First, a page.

Author Topic: Pseudopod 327: What It’s Come To  (Read 4492 times)


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on: March 31, 2013, 02:46:21 AM
Pseudopod 327: What It’s Come To

By Wolf Hartman.

“What It’s Come To” is first appearing here!

WOLF HARTMAN is twenty-two years old and lives in Orange County with his boyfriend, Matt. He is a student at Chapman University studying philosophy and English. This is his first short story. If you like what you’re hearing, be sure to become a fan of him on Facebook at WOLF HARTMAN

Your reader this week - Zhames Tremarco -has a band called Cyranoid you really should check out - HERE.

“The gas station climbs out of the dark.

Every step rattles my broken bones. A rib and my nose for sure. The ankle could just be a sprain but that doesn’t stop the mean throb from busting my stride. I limp, throwing myself forward then dragging the rest up behind. The tarmac shreds my bare feet. The night’s cold sits like new skin, thin and wet, on my naked arms and neck. The rest of me is hot with blood. Soaking my clothes. Drenching my jeans, my hair. Drying my tongue and cracking when I blink pink sweat out of my eyes.

Trees stipple the highway shoulder. Like fingers closing into a fist around me. The air is pregnant with the musk of firs, melding with the far off smell of fire and ashes. The sky is red-orange. The color of bad blood. The fires will burn the whole city. There’s no one left to put them out.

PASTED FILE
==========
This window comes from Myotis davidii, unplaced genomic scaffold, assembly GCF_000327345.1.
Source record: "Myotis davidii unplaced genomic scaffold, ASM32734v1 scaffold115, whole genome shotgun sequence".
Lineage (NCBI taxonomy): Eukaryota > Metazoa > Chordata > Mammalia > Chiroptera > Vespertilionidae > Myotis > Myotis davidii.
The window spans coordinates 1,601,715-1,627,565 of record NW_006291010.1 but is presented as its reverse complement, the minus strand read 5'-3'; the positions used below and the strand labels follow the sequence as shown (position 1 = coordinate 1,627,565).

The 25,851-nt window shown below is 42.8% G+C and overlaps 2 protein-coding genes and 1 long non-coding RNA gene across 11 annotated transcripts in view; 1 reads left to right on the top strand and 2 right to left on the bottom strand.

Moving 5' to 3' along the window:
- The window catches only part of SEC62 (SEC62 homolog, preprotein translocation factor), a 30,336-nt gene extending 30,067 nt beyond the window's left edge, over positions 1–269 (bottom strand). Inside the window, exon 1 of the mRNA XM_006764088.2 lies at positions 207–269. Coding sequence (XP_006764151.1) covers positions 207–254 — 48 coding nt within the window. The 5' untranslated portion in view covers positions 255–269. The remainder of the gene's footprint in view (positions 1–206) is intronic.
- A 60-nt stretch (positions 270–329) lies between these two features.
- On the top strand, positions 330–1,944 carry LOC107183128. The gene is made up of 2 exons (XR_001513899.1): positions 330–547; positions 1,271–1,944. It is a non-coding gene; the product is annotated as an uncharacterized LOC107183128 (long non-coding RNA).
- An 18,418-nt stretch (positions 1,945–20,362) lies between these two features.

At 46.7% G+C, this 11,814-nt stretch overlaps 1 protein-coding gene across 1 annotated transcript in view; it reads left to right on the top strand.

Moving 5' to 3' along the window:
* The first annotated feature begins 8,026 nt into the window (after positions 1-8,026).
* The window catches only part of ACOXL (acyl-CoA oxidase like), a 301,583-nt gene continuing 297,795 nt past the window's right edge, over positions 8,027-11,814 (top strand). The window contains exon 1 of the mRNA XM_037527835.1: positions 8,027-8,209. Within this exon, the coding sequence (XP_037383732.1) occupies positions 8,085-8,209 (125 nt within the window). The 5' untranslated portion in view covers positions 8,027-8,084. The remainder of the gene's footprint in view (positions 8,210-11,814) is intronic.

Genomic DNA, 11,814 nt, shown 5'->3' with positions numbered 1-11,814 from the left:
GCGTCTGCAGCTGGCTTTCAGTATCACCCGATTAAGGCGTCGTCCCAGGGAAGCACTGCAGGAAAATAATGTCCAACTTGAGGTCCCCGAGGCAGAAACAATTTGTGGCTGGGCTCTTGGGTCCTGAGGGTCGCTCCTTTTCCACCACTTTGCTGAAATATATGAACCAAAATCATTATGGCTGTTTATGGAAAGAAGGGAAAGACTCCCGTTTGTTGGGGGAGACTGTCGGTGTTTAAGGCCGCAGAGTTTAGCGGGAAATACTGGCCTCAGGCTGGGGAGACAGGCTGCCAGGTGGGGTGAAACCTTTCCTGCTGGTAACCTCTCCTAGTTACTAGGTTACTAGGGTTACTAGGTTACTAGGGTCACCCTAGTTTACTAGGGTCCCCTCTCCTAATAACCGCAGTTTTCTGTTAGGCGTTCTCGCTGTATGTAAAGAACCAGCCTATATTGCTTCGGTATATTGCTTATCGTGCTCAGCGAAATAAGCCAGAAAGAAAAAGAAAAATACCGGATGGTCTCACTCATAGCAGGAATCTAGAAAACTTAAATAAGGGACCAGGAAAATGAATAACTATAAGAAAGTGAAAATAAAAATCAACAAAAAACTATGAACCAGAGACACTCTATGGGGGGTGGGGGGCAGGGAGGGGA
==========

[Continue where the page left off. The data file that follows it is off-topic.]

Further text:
A tangle of highway behind. A ringing in my ears. But I’m here. I’m alone in the dark. On this road. In these woods. But I’m still here and the gas station fights the dark with all its lights still on. Come in. Say hello. Take a load off.

The hard pain grinds in my side and I stumble forward.

The gas station is pitted against the forest. Its pumps sit like tombstones covered in a mold of cigarette and Coke ads. Buy 2 get 1 free. The surgeon general warns. Cars sit beside them. Quiet like mourners. The gas station’s convenience store glows and hums.

I shuffle into the forecourt. The fluorescents cut sharp and my vision tilts. I squint to save myself. Hands on my knees and sick breathing until it passes.

A man hovers by one of the pumps. Dressed in a navy blue jumpsuit stained with oil at the chest and knees. He’s young. Clean-shaven with skin colored like spoiled milk. He holds a squeegee in one hand and a bucket of soap water in the other. He stares at me dumb.

‘Hey,’ I say. ‘Hey. Excuse me.’”

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Uncanny Valley

  • Palmer
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Reply #1 on: April 02, 2013, 12:14:57 AM
I liked this one a lot.  Very vivid imagery, although seemed to be trying a little too hard at times.  I like the fact that not everything was explained, as far as causes and effects (trying not to spoil anything).  It was open in a good way, at least for me.  And I liked the main character.  I wanted the story to keep going, which is probably the best praise I can give for a short story.

Also, I thought the narration fit the character very well, and he sounded like he was the same age as I imagined the character being.


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Reply #2 on: April 03, 2013, 06:04:55 PM